- Published on Friday, 15 June 2012 08:01
- Written by Adam English, Associate Editor, Inside Investing Daily
- Hits: 395
Solar may be a growing player in the energy market, but you should be wary of solar companies.
Led by strong growth in the commercial market segment, 506 megawatts were installed in the U.S. during the first quarter of 2012. The total for the year may reach 3,300 megawatts.
Rhone Resch, president and CEO of the Solar Energy Industries Association, stated: "Installations have grown by 85% in the last year... Americans are waking up to the realization that putting solar on your home or business is a better investment than the stock market."
Unfortunately, the return on investment for solar panels would, in many cases, beat the return from stocks in this sideways market. In particular, you'd be better off buying solar panels than investing in the companies that make the panels.
Get this. Prices for photovoltaic solar panels have fallen 49% over the past year, mostly due to overproduction from Chinese companies. That helped drive prices down across the board.
A new U.S. tariff on solar-power-generating equipment is in place, but the sector is still waiting to see how China retaliates. At the same time, though, domestic companies are unable to collect the U.S. Treasury grants they have depended on for years to remain competitive against conventional energy sources.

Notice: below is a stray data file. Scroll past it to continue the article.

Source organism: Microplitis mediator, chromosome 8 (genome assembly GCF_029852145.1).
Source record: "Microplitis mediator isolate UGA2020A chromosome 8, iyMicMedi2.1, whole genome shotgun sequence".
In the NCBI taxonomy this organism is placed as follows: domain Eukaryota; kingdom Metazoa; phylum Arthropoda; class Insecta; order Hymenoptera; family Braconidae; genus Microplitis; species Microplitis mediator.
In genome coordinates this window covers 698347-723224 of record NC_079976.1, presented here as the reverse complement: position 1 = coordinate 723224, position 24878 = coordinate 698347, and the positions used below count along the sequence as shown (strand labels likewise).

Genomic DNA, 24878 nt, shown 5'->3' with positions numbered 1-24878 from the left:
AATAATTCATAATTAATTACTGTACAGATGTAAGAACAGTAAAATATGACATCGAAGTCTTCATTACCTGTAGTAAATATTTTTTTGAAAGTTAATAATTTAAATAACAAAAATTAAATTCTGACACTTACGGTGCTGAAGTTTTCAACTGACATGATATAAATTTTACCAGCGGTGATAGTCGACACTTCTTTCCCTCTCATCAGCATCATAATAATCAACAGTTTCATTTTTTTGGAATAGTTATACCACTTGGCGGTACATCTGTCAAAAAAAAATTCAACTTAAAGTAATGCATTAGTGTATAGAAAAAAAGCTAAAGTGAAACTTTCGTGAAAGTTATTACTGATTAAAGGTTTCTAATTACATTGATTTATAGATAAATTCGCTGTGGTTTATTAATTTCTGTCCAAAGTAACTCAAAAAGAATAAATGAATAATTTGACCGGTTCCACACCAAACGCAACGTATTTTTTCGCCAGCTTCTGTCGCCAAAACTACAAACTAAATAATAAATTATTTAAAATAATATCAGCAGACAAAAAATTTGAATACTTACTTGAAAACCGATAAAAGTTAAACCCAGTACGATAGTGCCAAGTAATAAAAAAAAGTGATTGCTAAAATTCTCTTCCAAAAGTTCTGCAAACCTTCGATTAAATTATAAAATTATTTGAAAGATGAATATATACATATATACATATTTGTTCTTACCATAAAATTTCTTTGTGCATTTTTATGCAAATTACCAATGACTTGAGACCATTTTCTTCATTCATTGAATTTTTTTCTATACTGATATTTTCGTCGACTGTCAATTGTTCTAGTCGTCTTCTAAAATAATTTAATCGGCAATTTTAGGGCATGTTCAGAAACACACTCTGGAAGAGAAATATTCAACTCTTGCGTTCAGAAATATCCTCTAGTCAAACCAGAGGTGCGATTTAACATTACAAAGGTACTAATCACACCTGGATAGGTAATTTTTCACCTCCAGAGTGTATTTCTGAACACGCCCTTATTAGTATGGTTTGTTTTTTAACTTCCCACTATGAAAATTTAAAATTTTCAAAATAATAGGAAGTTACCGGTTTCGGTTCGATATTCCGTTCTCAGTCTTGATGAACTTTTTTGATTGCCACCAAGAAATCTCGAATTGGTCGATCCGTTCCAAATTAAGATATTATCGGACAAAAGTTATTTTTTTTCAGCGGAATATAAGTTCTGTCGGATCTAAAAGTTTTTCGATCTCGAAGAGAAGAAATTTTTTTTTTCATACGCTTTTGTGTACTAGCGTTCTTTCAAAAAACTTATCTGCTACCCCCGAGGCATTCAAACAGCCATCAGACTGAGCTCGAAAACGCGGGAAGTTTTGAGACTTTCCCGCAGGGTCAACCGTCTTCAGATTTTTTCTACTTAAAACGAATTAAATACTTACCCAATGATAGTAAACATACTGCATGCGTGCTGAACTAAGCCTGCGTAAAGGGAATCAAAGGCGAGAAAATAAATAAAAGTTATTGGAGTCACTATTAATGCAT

Essentially, solar-industry revenues have shrunk and there is vast uncertainty in the sector. As a result, the entire solar sector has shed value as investors have fled to safer pastures.
"We remain bullish in 2012 on all market segments in the U.S. and most of the 23 states we cover in this report," said ShayleKann, vice president at GTM Research. "However, 2013 is an open question... we expect the U.S. market to regain momentum thereafter and continue along its path to become a global PV market leader by 2015."
Bottom line... solar is a long-term gamble.